i‌‍‍‍‌‍‍‌‌‍‍‍‌‍‍‍‍‌‍‍ need a response to this discussion: Delegation is the tran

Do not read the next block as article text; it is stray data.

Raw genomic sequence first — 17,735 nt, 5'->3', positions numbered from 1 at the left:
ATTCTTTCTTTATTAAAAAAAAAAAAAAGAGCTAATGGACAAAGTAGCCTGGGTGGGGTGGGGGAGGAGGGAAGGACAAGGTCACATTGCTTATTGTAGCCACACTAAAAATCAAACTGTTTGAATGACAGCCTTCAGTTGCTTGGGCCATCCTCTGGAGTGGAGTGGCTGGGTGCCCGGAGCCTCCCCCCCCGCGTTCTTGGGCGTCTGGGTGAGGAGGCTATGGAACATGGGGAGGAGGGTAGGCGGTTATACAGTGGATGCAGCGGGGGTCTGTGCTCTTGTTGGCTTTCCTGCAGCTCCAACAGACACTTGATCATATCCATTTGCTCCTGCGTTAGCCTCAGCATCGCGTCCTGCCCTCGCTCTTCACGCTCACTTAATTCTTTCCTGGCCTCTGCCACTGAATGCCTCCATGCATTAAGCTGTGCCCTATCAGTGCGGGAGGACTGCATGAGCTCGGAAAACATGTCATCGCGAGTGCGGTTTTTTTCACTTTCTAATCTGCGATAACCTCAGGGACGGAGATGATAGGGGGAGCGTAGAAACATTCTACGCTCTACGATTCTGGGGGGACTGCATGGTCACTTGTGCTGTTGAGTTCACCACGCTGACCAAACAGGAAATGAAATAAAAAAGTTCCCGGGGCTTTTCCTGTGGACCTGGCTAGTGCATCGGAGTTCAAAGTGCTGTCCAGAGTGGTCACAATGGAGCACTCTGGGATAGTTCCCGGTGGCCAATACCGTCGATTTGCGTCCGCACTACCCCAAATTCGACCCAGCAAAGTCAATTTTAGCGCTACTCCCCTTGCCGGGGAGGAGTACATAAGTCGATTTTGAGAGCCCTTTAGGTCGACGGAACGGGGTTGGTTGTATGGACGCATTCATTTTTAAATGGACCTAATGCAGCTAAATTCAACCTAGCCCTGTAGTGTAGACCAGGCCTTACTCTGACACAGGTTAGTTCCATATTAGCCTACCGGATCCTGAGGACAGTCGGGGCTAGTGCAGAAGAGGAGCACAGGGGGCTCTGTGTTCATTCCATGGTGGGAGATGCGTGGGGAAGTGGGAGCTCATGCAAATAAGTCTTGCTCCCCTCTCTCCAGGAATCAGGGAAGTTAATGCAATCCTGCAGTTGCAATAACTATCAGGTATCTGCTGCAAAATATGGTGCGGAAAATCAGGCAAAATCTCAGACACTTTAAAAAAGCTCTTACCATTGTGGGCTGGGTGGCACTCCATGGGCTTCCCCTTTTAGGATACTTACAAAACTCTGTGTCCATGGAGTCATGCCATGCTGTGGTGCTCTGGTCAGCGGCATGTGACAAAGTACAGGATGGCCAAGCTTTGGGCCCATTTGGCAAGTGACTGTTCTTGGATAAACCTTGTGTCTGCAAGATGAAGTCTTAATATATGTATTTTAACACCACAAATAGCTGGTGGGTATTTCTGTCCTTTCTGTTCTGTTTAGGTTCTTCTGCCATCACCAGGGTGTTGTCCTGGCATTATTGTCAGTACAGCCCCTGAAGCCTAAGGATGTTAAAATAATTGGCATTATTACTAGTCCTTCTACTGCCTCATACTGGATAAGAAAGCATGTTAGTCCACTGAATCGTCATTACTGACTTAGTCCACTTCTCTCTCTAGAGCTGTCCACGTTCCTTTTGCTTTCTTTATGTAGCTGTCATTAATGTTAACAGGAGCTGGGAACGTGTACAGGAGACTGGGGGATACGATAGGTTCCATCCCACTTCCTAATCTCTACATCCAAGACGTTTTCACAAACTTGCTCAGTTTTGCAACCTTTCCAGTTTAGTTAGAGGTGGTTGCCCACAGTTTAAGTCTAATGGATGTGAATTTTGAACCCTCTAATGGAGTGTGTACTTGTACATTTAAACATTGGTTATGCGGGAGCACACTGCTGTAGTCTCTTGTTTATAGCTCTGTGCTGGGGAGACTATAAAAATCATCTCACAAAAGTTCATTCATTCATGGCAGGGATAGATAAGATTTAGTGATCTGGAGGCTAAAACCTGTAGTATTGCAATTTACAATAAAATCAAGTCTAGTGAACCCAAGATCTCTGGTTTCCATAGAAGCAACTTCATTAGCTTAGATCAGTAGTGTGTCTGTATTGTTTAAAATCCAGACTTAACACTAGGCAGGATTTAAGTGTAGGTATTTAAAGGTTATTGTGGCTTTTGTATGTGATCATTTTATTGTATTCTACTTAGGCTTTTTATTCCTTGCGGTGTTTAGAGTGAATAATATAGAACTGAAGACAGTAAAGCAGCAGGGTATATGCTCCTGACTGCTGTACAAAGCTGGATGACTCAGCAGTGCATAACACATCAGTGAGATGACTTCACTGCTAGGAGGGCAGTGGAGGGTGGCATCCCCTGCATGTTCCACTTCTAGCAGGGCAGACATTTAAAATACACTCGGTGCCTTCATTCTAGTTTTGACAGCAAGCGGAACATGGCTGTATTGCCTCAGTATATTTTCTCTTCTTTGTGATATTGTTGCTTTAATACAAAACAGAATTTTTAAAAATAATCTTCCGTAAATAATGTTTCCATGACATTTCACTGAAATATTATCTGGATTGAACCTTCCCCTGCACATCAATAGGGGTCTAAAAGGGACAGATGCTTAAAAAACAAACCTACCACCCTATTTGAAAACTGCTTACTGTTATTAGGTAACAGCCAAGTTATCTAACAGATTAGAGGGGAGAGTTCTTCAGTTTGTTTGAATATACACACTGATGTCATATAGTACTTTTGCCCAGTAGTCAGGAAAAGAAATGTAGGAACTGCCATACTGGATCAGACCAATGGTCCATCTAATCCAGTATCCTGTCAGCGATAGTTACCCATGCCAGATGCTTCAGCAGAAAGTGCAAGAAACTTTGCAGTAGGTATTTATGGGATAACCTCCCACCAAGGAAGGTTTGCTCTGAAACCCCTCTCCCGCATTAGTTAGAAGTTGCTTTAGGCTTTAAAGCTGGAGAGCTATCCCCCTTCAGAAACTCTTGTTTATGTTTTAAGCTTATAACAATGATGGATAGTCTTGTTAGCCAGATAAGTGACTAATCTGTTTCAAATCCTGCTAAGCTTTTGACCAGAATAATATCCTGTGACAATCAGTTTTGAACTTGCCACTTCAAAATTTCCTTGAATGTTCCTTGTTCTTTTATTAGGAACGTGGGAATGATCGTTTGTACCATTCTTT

i‌‍‍‍‌‍‍‌‌‍‍‍‌‍‍‍‍‌‍‍ need a response to this discussion: Delegation is the transfer of the nurse’s responsibility for the performance of a task to another nursing staff member while retaining accountability for the outcome, (Arrington, 2021). We learned about delegation early on in nursing school and I did not realize that I would use that knowledge daily in my career. There are a few different kinds of delegation as mentioned in the discussion question for this week. Being a good delegator is one of the many characteristics that make up a good leader as well as a good overall nurse. Over-delegation is dangerous and can lead to sentinel events that will impact your license as well as all of those involved. We must be very mindful to stay within our scope of practice, as well as to not delegate above our colleague’s scope of practice as well. One example of over-delegation would be an RN asking an LPN to start a blood transfusion. In this case I would try to educate the RN that starting a blood transfusion is not within the LPNs scope of practice. Rules change from state to state and sometimes it can be hard to remember what tasks fall within your co-worker’s scope of practice. An example of under-delegation would be a nurse refusing to ask for hel‌‍‍‍‌‍‍‌‌‍‍‍‌‍‍‍‍‌‍‍p while in triage with too many critical patients that need immediate assistance. I myself have been in this situation and went to the charge nurse to explain to her that although the floor was busy, I needed help in triage because the patients safety and my license would have been severely at risk that day if I would’ve continued on alone. Thankfully a manager came in early to help me the rest of the day. The last common delegation issues is the refusal to accept an assignment of legitimate delegation. One example of this would be a staff nurse refusing to take an admit even though they are the next in line for one. To handle this situation, you would need to assess their patient load at the time to ensure that the admit would be appropriate in that team of patients. Unfortunately, this type of attitude was common at my last travel assignment and the travelers most frequently were given the hardest patient load and the new admits even if they were not in line. Thankfully this is not the case at my current assignment. References Arrington, S. (2021, August 1). Assignment, delegation and supervision: NCLEX-RN. . Retrieved January 7, 2022, from

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